It’s everyone’s favourite time of year – exam season!
Whilst a summer filled with tests is probably a distant memory for most of us, and happily so, a good old fashioned exam never hurt anyone – especially your travel management company(TMC)!
When you’ve been working with a TMC for a while it’s easy to become used to them and readily accept the service that they offer, no questions asked – even if there is something that might be niggling you about their performance, whether that’s lack of access to your account manager, slow response times or even something as fundamental as rates that were once billed as ‘the cheapest’.
Whatever the reason, it’s wise to assess your TMC at regular intervals throughout your contract so that you can either have your confidence in them renewed or perhaps begin to make plans to move elsewhere. Whether your TMC is worthy of an A* or a big fat U, you’ll never know unless you put it to the test. Here’s how:
1. Check their performance against SLAs
Kick things off by revisiting the expectations that you had when you first started working with your TMC and consider whether they’ve been met. Back during your travel contract negotiation process, you will probably have agreed specific SLA’s with your chosen TMC – these should be measurable and are a key part to understanding whether a TMC is delivering what they originally promised.
A quick indication of how well a TMC is holding up their end of the bargain is whether they are actively measuring that data and whether they present it to you during your review meetings.
2. Check their rates (without benchmarking…)
Benchmarking only gives you a price at a particular given time, so it’s not really an accurate indicator when it comes to how competitive your TMC’s rates are.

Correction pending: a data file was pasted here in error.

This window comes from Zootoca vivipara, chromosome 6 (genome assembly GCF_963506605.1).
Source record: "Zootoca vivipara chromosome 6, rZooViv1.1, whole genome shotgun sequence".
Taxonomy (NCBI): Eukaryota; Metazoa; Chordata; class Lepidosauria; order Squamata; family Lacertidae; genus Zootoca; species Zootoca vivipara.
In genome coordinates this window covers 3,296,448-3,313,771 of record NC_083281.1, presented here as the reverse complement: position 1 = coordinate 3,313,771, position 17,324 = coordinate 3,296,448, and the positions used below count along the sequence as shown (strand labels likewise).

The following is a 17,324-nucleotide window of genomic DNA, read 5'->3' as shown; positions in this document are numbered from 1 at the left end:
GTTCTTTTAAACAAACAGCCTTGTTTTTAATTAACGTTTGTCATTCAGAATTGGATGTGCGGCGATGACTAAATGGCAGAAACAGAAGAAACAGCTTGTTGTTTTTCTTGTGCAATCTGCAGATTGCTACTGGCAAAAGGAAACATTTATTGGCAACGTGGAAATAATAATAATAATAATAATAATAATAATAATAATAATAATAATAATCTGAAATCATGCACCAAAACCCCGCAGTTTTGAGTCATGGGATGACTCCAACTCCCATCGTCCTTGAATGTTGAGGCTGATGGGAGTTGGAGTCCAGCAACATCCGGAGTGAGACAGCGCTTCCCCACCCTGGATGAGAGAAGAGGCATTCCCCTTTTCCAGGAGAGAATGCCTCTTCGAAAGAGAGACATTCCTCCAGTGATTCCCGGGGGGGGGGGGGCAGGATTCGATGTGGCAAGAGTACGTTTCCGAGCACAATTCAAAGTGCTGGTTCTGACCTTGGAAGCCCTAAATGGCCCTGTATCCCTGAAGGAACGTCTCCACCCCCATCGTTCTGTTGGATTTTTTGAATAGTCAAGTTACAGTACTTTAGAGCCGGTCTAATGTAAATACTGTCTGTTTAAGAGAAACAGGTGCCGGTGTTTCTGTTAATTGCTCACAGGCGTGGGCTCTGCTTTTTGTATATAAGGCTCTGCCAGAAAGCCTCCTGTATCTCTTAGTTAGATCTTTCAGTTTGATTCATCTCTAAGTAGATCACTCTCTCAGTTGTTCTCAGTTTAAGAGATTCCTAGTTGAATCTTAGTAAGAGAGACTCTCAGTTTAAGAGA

A much more useful indicator would be to examine where exactly your TMC pulls their content from. If they rely solely on traditional Global Distribution Systems then that’s not the best sign – pulling content from other booking channels, such as Laterooms.com and Booking.com, allows for not only better rates, but also more choice for your travellers.
3. Consider how proactive your Account Manager is
Any Account Manager worth their salt should be proactive when it comes to meeting your organisation’s requirements and providing you with a beneficial service. Account Manager’s should be actively securing preferred rates with suppliers in any of the locations that your travellers are frequently using, as well as breaking down your management information data to provide recommendations that will enhance your overall travel strategy.
Responsiveness often comes hand in hand with proactivity and you should be hearing from your Account Manager regularly. Of course, not every organisation needs face-to-face contact all the time, but if tumbleweed is outweighing the talking then it’s worth questioning.
4. Consider how easy it is to book with them
Booking online using a simple booking tool is by far the easiest and most convenient way for most travellers to book their business travel and online adoption promises your organisation plenty of benefits.
An easy to use online booking tool will help keep your bookers and travellers happy and productive, cutting down on time wasted trawling through multiple websites to find the cheapest option when booking travel, so if you’re not already using one then perhaps ask your TMC why they don’t offer an online booking tool, or whether they have one in the pipeline…
5. Tally up complaints vs bookings
Measure the percentage of complaints versus bookings – if it’s more than 1% then that’s an automatic fail.
You should feel like your TMC values your feedback and experiences and whether they regularly survey their customers is a good indicator of this. If you’re able to get a hold of the results of the survey (in particular the verbatim feedback, rather than stats) then this will serve as a good guide to how happy clients are with their service.
For more information on selecting the right travel management company for your organisation, read our completely free, comprehensive procurement guide: